The Bluffton Township Fire District began using a similar response model in January, as did Beaufort County EMS, according to Bluffton Capt. Randy Hunter.
The Bluffton district sends at least one fire engine with three emergency medical technicians, one ambulance with two Beaufort County paramedics and an EMS supervisor, each with assigned tasks to speed resuscitation, Hunter said. The Burton and Lady's Island-St. Helena fire districts provide the same response.
WHY THE NEW WAY WORKS
A review of cardiac-arrest treatment from a nationwide database managed by the U.S. Centers for Disease Control and Prevention indicates lives are saved when choreographed treatment plans are used.
A 2010 study by the National Institute of Standards and Technology and its partners also showed resuscitation efforts by two-person crews took almost three minutes longer than any other team configuration. The best times were with crews of six or more.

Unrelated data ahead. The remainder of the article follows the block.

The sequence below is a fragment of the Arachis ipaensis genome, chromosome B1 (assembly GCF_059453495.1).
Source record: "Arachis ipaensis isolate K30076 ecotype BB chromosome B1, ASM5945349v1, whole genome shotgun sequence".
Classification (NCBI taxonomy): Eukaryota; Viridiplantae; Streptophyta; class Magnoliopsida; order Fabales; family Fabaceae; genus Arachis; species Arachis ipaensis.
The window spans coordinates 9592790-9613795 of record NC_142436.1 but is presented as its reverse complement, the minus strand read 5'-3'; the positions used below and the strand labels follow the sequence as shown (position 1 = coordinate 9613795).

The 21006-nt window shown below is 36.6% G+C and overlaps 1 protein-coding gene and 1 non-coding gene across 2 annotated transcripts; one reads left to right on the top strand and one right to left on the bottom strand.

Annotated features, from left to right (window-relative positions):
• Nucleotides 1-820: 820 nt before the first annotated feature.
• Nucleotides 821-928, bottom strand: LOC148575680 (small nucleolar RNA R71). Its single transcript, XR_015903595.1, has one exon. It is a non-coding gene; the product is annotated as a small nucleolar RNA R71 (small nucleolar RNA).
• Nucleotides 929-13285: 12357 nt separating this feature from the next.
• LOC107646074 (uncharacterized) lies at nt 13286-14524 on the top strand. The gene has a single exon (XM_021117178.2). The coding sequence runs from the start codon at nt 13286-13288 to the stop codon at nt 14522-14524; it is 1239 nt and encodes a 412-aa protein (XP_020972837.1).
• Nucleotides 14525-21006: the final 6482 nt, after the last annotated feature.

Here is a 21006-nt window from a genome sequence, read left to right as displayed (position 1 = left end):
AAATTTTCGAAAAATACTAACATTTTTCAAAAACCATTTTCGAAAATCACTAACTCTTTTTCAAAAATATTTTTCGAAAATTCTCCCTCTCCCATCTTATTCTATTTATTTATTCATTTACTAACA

Cardiac-arrest patients begin to suffer irreversible brain damage if oxygen doesn't get to the brain within four minutes, according to studies by the American Heart Association.
Shaving a minute off response times increases the odds of survival by 57 percent, according to a 2005 USA TODAY analysis.
In other words, saving three minutes improves a patient's odds of survival almost four-fold, Lucas said.
"We don't believe it's overkill," he said of sending more responders. "We are creating a situation where there is the most opportunity for survival. We'll cancel resources as soon as we determine they are not necessary."